How to Eat Enough Protein While Intermittent Fasting

How to Eat Enough Protein While Intermittent Fasting

Protein is a fundamental nutrient in a healthy intermittent fasting meal plan. Not only will a higher protein intake help boost your metabolism and set your weight-regulating hormones into motion, but it can also help you shed stubborn body fat. 

It might be tricky to learn how to incorporate protein into your intermittent fasting routine at first, but it’s certainly not impossible. By combining protein-rich dairy, legumes, and other vegetable sources into your diet, you can reap all the weight loss rewards of intermittent fasting while staying alert and ready to take on your day.

The Role of Protein in Weight Loss

The American Journal of Clinical Nutrition discovered that your body produces multiple hormones before, during, and after you eat to determine how much food you’ll need to feel satiated. A high protein meal plan reduces your hunger hormones and boosts your appetite-suppressing hormone release to help you feel full longer. This full feeling can help you not overeat during or after your fast. 

In fact, replacing unhealthy carbs in your eating plan with protein can also reduce your calorie intake over time. Researchers revealed a 30% daily protein intake can help you eat 441 calories less daily – a massive amount, especially if you’re aiming to lose weight. In addition to curbing your hunger, protein can also help boost your metabolism and increase your daily calorie burn. 

After you eat, a portion of those calories is used to help digest and metabolize your food. This phenomenon is known as the thermic effect of food (TEF). Experts believe a whopping 20 to 30% of protein calories are burned to digest your food, while only 5% of carbohydrate calories burn during digestion. An increase in protein intake helps you spend more calories throughout the day, thus boosting metabolism and increasing your daily calorie burn by about 80 to 100 calories per day.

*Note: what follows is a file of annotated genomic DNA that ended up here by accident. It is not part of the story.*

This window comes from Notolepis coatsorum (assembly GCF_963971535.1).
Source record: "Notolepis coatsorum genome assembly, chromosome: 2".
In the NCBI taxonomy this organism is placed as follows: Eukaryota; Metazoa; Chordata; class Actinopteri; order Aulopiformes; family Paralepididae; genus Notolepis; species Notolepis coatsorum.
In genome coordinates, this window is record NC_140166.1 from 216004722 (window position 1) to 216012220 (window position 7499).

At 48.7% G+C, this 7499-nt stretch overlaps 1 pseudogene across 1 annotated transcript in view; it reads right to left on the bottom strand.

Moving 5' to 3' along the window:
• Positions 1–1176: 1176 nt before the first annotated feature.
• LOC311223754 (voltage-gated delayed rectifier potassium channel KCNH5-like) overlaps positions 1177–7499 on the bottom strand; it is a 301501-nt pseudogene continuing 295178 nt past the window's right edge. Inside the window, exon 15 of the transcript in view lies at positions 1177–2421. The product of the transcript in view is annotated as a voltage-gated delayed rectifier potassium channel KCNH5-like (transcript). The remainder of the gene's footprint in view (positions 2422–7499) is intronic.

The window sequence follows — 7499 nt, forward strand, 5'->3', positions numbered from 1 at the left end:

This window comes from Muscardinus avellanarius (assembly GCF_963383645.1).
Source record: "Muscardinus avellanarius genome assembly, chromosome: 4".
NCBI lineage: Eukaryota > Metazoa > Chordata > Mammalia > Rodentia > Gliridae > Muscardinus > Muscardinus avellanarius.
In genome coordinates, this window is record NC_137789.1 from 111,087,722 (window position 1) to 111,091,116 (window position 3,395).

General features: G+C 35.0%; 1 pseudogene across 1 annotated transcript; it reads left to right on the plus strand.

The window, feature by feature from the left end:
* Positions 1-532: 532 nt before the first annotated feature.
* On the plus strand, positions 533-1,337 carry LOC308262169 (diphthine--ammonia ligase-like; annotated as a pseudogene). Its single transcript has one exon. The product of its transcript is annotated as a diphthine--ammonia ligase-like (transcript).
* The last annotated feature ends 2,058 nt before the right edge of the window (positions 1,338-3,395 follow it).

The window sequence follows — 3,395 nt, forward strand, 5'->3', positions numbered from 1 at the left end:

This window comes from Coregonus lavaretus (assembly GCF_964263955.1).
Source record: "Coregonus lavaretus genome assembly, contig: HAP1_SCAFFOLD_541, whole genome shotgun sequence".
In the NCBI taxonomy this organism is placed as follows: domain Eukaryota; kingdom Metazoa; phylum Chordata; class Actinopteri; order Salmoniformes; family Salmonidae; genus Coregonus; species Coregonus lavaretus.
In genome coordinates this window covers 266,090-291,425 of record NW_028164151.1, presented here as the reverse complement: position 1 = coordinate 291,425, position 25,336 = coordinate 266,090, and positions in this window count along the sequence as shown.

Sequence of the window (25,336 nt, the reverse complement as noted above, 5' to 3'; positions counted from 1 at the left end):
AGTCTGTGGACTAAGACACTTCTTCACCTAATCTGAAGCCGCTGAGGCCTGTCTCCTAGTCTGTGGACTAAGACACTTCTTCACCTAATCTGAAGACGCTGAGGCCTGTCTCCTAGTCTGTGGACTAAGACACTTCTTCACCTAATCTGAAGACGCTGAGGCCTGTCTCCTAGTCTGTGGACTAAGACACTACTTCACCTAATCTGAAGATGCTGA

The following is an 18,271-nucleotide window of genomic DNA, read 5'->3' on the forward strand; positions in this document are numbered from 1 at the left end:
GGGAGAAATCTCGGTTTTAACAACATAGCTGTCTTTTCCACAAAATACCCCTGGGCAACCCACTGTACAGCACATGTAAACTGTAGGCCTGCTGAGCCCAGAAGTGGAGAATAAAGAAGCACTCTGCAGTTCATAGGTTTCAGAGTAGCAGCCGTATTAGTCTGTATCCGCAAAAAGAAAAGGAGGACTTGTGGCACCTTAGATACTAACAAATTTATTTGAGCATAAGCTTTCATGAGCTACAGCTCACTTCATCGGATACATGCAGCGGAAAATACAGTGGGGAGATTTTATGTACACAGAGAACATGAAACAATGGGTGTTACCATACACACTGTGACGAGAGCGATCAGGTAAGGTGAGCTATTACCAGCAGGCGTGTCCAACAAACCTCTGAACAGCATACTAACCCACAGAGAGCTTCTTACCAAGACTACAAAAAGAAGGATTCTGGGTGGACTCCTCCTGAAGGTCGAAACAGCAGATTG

How Much Protein Should You Eat?

Intermittent fasting designates an eating window for you to consume all of your day’s nutrients. However, just because your eating window is smaller while fasting, doesn’t mean you should eat less protein. You must power your body with protein to feel full during your fast and maintain a high level of energy throughout the day. 

According to the National Academy of Medicine, adults should consume a minimum of 7 grams of protein for every 20 pounds of body weight. If you’re approximately 150 pounds, you should consume just over 50 grams of protein per day. If you’re approximately 250 pounds, you should increase your daily protein intake up to 90 grams. 

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When is the Best Time to Eat Protein? 

When you decide to consume your protein will vary depending on the intermittent fasting protocol you choose. For instance, if you choose a 16:8 protocol, during which you fast for 16 hours throughout the night and into the morning, you’ll likely prefer to eat your protein later in the evening before your fast begins. Ideally, you should eat some protein before starting a fast to feel full longer. However, you can choose to start your day with more protein as well.

If you increase your protein intake with breakfast – or the first meal you have when you break your fast – researchers believe you’ll have greater appetite control during the day, lower your insulin levels, and eat less at lunchtime. On the other hand, experts found that eating protein with dinner will also increase satiety and make it less likely you indulge in unhealthy food in the evening. Remember you don’t need to eat all of the day’s protein at once within your eating window, so feel free to make breakfast or dinner more protein-focused while still incorporating protein-rich foods like yogurt or oats.

Protein-Rich Foods to Eat While Intermittent Fasting

You can find protein in tons of healthy foods, including veggies and nuts. A variety of protein-rich foods you can incorporate into your meal plan while intermittent fasting includes:

  • Legumes: Soybeans, lentils, pinto beans, lima beans, kidney beans, black beans, navy beans, and white beans. 
  • Grains: Quinoa, chia seeds, hemp seeds, kamut, millet, couscous, oatmeal, and buckwheat. 
  • Vegetables: Broccoli, cauliflower, bok choy, corn, brussel sprouts, asparagus, and watercress.
  • Dairy: Eggs, milk, Greek yogurt, and cottage cheese.
  • Beef, Poultry, and Seafood: Tuna, salmon, beef, bison, turkey, and chicken.
  • Plant-Based Meat Substitutes: Tempeh, tofu, seitan, and jackfruit

A high protein eating plan offers a plethora of weight loss benefits, from improved metabolism to reduced calorie intake. By incorporating protein-rich foods into your intermittent fasting routine, you can begin shedding unwanted fat and improving your health, one meal at a time.

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